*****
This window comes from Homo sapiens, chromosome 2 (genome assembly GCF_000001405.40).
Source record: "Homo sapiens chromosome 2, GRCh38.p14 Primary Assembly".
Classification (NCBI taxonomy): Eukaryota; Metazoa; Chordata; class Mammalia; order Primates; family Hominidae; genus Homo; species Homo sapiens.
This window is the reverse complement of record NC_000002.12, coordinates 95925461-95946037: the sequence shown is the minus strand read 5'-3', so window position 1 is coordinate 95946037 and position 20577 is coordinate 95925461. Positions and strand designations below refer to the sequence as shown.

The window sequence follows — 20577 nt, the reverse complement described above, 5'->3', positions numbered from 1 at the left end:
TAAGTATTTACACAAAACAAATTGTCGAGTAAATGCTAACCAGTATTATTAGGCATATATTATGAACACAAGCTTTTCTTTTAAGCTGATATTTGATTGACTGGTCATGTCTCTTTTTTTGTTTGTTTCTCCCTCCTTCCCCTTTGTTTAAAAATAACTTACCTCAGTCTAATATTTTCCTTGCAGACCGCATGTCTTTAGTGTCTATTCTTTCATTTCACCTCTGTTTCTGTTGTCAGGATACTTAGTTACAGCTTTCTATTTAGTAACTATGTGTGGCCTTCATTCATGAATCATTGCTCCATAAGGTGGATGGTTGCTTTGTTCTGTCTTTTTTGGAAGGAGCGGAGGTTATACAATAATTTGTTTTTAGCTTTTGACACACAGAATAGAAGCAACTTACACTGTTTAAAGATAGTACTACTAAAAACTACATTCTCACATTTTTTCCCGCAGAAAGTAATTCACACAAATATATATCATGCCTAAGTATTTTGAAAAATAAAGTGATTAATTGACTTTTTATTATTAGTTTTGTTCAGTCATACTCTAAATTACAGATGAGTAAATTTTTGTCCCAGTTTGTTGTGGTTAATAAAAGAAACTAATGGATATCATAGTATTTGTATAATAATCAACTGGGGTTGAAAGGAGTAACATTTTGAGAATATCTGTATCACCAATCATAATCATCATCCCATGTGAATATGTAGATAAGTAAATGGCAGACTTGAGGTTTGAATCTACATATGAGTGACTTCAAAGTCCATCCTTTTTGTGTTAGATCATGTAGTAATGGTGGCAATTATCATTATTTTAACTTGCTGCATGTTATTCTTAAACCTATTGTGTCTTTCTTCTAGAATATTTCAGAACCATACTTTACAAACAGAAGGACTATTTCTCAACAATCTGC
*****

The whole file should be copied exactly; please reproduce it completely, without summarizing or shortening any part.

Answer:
This window comes from Homo sapiens, chromosome 2 (genome assembly GCF_000001405.40).
Source record: "Homo sapiens chromosome 2, GRCh38.p14 Primary Assembly".
Classification (NCBI taxonomy): Eukaryota; Metazoa; Chordata; class Mammalia; order Primates; family Hominidae; genus Homo; species Homo sapiens.
This window is the reverse complement of record NC_000002.12, coordinates 95925461-95946037: the sequence shown is the minus strand read 5'-3', so window position 1 is coordinate 95946037 and position 20577 is coordinate 95925461. Positions and strand designations below refer to the sequence as shown.

The window sequence follows — 20577 nt, the reverse complement described above, 5'->3', positions numbered from 1 at the left end:
TAAGTATTTACACAAAACAAATTGTCGAGTAAATGCTAACCAGTATTATTAGGCATATATTATGAACACAAGCTTTTCTTTTAAGCTGATATTTGATTGACTGGTCATGTCTCTTTTTTTGTTTGTTTCTCCCTCCTTCCCCTTTGTTTAAAAATAACTTACCTCAGTCTAATATTTTCCTTGCAGACCGCATGTCTTTAGTGTCTATTCTTTCATTTCACCTCTGTTTCTGTTGTCAGGATACTTAGTTACAGCTTTCTATTTAGTAACTATGTGTGGCCTTCATTCATGAATCATTGCTCCATAAGGTGGATGGTTGCTTTGTTCTGTCTTTTTTGGAAGGAGCGGAGGTTATACAATAATTTGTTTTTAGCTTTTGACACACAGAATAGAAGCAACTTACACTGTTTAAAGATAGTACTACTAAAAACTACATTCTCACATTTTTTCCCGCAGAAAGTAATTCACACAAATATATATCATGCCTAAGTATTTTGAAAAATAAAGTGATTAATTGACTTTTTATTATTAGTTTTGTTCAGTCATACTCTAAATTACAGATGAGTAAATTTTTGTCCCAGTTTGTTGTGGTTAATAAAAGAAACTAATGGATATCATAGTATTTGTATAATAATCAACTGGGGTTGAAAGGAGTAACATTTTGAGAATATCTGTATCACCAATCATAATCATCATCCCATGTGAATATGTAGATAAGTAAATGGCAGACTTGAGGTTTGAATCTACATATGAGTGACTTCAAAGTCCATCCTTTTTGTGTTAGATCATGTAGTAATGGTGGCAATTATCATTATTTTAACTTGCTGCATGTTATTCTTAAACCTATTGTGTCTTTCTTCTAGAATATTTCAGAACCATACTTTACAAACAGAAGGACTATTTCTCAACAATCTGC